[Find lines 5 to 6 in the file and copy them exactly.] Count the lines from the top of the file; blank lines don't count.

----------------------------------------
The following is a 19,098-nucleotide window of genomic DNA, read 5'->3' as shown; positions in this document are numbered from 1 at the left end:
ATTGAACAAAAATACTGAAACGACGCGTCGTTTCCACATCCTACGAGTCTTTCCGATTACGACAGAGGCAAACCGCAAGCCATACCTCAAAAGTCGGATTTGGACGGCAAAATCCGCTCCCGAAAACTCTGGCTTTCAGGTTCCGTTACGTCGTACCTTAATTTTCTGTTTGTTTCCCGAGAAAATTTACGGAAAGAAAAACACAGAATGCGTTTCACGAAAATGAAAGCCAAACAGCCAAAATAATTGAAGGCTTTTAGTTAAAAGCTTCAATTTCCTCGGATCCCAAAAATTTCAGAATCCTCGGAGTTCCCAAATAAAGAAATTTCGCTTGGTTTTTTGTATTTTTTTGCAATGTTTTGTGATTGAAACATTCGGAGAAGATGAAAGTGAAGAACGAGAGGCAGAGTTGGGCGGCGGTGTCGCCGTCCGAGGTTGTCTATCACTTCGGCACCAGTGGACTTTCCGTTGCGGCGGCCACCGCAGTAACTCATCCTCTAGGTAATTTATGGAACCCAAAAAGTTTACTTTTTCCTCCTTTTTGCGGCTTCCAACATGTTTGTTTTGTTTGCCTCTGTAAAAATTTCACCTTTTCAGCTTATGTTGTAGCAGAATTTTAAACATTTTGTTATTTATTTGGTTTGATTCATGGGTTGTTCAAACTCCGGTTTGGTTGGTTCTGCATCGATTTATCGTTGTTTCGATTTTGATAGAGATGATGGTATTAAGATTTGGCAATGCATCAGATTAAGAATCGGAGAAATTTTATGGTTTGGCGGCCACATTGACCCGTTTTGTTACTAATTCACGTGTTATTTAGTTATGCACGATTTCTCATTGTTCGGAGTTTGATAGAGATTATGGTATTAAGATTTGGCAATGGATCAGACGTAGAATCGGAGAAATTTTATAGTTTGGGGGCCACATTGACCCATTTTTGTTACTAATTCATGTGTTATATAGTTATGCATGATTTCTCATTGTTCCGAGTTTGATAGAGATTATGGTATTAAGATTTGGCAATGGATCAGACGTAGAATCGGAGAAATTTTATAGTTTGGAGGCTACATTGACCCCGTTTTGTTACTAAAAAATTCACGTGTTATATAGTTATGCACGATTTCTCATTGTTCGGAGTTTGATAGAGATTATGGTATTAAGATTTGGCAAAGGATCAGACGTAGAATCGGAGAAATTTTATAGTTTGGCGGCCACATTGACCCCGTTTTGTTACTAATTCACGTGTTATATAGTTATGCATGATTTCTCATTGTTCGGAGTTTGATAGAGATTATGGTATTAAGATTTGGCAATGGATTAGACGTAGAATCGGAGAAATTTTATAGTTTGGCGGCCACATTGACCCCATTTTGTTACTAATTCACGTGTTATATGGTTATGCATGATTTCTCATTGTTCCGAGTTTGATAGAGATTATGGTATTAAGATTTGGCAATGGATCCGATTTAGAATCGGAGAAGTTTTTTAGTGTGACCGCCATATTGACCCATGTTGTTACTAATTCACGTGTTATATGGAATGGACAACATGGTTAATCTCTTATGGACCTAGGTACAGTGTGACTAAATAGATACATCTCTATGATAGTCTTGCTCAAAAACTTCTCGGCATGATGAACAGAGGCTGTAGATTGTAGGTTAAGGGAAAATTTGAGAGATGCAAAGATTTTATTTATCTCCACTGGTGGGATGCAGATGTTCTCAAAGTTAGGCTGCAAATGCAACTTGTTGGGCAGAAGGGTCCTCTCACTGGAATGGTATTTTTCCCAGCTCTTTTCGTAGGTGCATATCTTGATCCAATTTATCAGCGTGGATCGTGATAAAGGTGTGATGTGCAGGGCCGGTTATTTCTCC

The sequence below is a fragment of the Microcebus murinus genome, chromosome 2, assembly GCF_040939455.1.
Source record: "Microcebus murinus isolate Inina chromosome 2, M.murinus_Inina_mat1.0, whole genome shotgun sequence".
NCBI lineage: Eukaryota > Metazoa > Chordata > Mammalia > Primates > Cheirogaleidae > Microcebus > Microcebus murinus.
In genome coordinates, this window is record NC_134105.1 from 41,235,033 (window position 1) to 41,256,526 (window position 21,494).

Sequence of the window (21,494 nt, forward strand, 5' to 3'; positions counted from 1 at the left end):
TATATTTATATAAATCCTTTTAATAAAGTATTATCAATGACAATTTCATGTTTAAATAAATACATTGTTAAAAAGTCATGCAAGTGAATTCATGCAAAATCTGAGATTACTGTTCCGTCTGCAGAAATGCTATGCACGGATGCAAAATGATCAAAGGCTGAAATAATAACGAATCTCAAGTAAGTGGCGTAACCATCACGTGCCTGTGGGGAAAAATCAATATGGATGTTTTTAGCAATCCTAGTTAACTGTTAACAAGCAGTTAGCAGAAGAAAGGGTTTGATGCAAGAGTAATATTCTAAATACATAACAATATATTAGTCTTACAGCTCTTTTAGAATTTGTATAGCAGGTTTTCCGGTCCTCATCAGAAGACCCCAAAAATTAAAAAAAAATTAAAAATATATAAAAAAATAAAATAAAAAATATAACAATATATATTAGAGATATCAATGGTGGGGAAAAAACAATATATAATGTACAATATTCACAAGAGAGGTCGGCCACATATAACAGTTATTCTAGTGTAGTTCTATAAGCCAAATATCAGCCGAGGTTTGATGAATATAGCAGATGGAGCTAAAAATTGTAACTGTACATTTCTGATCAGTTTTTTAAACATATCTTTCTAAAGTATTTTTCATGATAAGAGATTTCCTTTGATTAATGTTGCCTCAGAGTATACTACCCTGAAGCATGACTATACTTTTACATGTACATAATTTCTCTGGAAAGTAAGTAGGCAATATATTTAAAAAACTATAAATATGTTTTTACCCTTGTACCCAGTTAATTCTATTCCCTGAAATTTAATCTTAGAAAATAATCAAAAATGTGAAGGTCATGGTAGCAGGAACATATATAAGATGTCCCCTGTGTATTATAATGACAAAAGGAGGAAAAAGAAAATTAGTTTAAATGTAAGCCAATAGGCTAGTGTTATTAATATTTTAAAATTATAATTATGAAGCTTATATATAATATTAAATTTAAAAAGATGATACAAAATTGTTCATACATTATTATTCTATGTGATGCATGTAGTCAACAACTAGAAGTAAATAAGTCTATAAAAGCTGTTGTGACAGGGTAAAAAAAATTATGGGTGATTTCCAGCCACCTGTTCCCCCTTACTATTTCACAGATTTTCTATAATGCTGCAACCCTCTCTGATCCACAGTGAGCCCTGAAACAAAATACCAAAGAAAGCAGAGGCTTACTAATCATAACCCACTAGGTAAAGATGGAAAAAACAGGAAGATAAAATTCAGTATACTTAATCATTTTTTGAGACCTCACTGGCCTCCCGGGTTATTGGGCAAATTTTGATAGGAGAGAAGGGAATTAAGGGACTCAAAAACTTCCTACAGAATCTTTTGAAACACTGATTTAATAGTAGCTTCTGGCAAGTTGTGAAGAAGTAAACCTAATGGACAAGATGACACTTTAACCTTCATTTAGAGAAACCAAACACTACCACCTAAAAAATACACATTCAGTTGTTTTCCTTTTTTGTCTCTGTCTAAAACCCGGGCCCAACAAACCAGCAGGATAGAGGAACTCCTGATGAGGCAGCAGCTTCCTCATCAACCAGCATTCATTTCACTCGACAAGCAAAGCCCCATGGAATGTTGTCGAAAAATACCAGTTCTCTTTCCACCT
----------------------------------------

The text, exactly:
NCBI lineage: Eukaryota > Metazoa > Chordata > Mammalia > Primates > Cheirogaleidae > Microcebus > Microcebus murinus.
In genome coordinates, this window is record NC_134105.1 from 41,235,033 (window position 1) to 41,256,526 (window position 21,494).